I have learnt from Khan Academy's video on atheresclerosis that when the endothelial cells of an artery are damaged, atheroma forms at the site, and if the atheroma’s fibrous cap is ruptured, thrombogenic material is released from the atheroma, causing a blood clot. Having read other articles on this issue, this phenomenon is known as the atherothrombosis. And I believe that the fact that atheroma is formed before thrombosis is because thrombogenic material isn’t released when endothelial cells are damaged; thus cholesterol deposits in the area to form atheroma first.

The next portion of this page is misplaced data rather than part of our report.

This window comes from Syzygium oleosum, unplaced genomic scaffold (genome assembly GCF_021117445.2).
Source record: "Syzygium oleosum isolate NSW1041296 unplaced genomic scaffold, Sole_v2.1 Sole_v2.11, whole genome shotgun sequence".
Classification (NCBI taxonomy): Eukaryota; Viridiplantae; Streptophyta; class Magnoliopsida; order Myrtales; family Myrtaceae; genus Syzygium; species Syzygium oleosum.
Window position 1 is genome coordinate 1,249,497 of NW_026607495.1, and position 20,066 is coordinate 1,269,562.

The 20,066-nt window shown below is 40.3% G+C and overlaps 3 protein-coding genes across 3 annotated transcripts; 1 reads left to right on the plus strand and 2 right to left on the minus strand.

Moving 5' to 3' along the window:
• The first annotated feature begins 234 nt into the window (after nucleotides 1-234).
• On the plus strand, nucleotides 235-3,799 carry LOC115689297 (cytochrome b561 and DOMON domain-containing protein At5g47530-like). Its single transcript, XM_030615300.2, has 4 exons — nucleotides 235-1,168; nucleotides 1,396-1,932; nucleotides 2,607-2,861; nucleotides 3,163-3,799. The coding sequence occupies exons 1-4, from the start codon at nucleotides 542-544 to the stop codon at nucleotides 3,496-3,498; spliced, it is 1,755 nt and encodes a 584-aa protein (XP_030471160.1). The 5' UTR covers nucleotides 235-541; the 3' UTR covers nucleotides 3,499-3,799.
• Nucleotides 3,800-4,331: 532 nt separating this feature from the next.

However, in another video, when endothelial cells in blood vessels are damaged, platelet activation occurs due to the exposed collagen, and thrombosis occurs. Why is it that blood clotting occurs first instead of atheroma?
I have also learnt from my other question on Biology StackExchange that hypoxemia in the valve pocket of the large veins can cause endothelial damage that triggers the clotting cascade.
Therefore, I am confused as to which of atheroma or blood clot is formed first when endothelial cells are damaged; and if either one is formed first, why is that so? I’m certain that after a blood clot is formed, atheroma won’t be formed as I’ve not found any article that supports this sequence.